Years ago, much work was reported on policy optimization of preliminary planned PM actions with minimal repair as in [3, 4]. Most of these researches are based on two popular approaches to determine the optimal intervals for a PM sequence. The ﬁrst is reliability-based method and the second is optimization method. In the ﬁrst one the PM is performed whenever the system availability or the hazard function of the system reaches a predetermined level and the optimal PM intervals will be selected. The second is ﬁnding the optimal intervals as a decision variable in the optimization problem. [5] presents an algorithm to determine the optimal intervals based on the reliability-based method and in there models the effective age reduction and hazard function are combined. [6] presents a genetic algorithm which determine a minimal cost plan of the selecting PM actions which provides the required levels of power system reliability. A list of possible PM actions available for each MSS, are used. Each PM action is associated with cost and reduction age coefﬁcient of its implementation. 1.2 Approach and outlines

The proposed approach is based on the optimization method using harmony search algorithm, which determines the intervals sequence of PM actions to minimize the maintenance-cost subject to availability or (reliability) constraints. The goal of the proposed approach is to know when, where, to which component and what kind of available PM actions among the set of available PM actions should be implemented. To evaluate the reliability and the effect of PM actions of seriesparallel MSS, UGF method is applied. It’s proved to be effective at solving problem of MSS redundancy and maintenance in [7–9]. The rest of this paper is outlined as follows. We start in Section 2 with the general description of the preventive maintenance model. Next, we describe the optimization problem formulation in Section 3. A description of availability estimation based on UGF method is presented in Section 4. In Section 5, we present the harmony search algorithm. Conclusion is drawn in Section 6.

2 Preventive maintenance It has been shown that the incorporation of the preventive maintenance has a beneﬁt and success. Also it was observed that the impact of the decrease of component failure rate and improvement of component reliability is vital to maintain efﬁciency of production. The major subject of maintenance is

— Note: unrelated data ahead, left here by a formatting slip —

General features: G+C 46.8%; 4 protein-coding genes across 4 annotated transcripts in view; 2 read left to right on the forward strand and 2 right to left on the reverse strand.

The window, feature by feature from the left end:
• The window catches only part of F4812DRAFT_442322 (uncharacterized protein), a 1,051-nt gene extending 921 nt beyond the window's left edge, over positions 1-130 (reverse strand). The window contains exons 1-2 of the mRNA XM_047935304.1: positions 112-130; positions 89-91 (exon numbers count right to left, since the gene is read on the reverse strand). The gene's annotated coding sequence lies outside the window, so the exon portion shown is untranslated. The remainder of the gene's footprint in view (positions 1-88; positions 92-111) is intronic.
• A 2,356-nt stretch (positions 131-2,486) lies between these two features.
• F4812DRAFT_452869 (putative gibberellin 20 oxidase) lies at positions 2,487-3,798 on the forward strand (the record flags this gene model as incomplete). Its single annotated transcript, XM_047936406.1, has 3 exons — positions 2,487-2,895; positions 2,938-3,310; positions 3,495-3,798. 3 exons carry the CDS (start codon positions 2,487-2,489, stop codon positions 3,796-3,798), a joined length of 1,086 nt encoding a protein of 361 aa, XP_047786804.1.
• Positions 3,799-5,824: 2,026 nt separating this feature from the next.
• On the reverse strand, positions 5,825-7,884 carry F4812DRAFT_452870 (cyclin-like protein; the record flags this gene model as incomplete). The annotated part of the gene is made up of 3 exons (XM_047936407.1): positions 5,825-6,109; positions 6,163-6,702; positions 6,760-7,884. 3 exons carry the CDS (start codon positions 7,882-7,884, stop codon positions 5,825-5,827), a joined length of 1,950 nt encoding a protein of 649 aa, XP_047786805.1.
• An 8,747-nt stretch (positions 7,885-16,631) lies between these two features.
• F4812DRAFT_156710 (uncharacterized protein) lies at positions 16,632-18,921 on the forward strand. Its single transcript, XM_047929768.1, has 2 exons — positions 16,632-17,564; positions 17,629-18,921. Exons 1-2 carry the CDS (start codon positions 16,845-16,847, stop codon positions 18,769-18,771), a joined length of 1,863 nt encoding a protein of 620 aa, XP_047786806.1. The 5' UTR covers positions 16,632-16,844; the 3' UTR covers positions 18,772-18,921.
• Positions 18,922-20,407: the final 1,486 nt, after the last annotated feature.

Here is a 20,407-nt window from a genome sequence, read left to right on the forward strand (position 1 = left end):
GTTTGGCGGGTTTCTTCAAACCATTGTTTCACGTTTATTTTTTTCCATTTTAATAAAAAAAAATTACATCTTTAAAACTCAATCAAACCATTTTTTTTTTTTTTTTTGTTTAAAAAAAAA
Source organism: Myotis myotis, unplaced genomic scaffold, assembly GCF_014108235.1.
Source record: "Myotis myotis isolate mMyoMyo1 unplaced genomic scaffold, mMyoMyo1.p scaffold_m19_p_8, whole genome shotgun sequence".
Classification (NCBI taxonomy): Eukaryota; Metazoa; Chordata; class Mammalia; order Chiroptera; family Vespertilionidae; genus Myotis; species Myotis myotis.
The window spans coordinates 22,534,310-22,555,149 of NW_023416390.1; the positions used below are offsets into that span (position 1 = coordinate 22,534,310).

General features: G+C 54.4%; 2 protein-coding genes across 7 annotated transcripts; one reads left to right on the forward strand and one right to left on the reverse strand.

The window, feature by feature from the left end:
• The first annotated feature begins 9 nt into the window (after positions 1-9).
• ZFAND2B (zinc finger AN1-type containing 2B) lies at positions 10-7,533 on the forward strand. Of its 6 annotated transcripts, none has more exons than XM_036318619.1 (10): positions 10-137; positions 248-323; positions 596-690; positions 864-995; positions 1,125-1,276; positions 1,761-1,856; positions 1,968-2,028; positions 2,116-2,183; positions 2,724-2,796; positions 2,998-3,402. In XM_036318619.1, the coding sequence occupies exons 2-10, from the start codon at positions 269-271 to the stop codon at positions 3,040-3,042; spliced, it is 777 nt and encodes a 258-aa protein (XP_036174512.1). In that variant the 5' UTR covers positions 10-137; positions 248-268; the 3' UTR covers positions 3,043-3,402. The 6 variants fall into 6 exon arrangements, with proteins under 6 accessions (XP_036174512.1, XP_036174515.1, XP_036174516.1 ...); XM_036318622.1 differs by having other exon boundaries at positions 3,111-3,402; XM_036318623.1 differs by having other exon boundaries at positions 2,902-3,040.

Figure 1. Series-parallel power system.

focused on the planning maintenance service of the power system. Such as cleaning, adjustment and inspection performed on operation’s lifetime are classed as a preventive maintenance policy. However, all actions of PM not capable to reduce age component to zero age is imperfect. There are two main alternatives for modeling an imperfect PM activity. The ﬁrst one assumes that PM is equivalent to minimal repair with probability p and 1 p is the equivalent to replacement in [10]. The second model where the imperfect PM directly analyzes how the hazard function or the effective age change after PM as in [5]. The proposed model is based on reduction age concept. Let consider the series-parallel MSS system shown in Figure 1. If the component j undergoes on PM actions calendar at chronological times as follows: tj1 ; . . . ; tjn

ð1Þ

Based on the second model description, the effective age after i-th PM actions may be written as: sj ðtÞ ¼ sþ ð2Þ j ðtÞ þ ðt t ji Þ for t ji < t < t jiþ1 ; ð 1 i nÞ; þ and sþ ; j t ji ¼ ei sj t ji ¼ ei sj t ji1 þ t ji t ji1 where sþ j ðt ji Þ is the age of component immediately after the ith PM action which ranges in the interval [0, 1]. By deﬁnition, we assume that sj(0) = 0, tj0 = 0 and ei is the age reduction coefﬁcient. Two limits for PM actions is, where ei = 1 and ei = 0. In the ﬁrst case the component at least be restored to ‘‘as bed as old’’ state which assumes that PM does not affect the effective age. In the second case the model reduce the component age to ‘‘as good as new’’, which means that the component age reaches zero age (replacement). In fact, all PM actions which improve the component age are imperfect. As it be mentioned and demonstrated in [5], the hazard function of component j, as function of its actual age, can be calculated as: ð3Þ hj ¼ hj sj ðtÞ þ hj0 ; where hj(t) is the hazard function is deﬁned when equipment does not undergo PM actions and hj0 correspond to the initial age of equipment. The reliability of the equipment j in the interval between PM actions i and i + 1 can be written as: R s ðtÞ rj ðtÞ ¼ exp sþj ðtji Þ hj ðxÞdx j ð4Þ ¼ exp H j ðsþ ðt ÞÞ H ðs ðtÞÞ : ji j j j

3

A. Rami et al.: Int. J. Simul. Multisci. Des. Optim. 2014, 5, A17 Hj(s) represents the accumulative hazard function. Clearly if t = tji in equation (4) the reliability reaches the maximum and is equal to 1. The Minimal repairs are performed if MSS equipment fails between PM actions, and there cost expected in interval [0, t] can be given as: Z t hj ðxÞdx: ð5Þ C Mj ¼ cj 0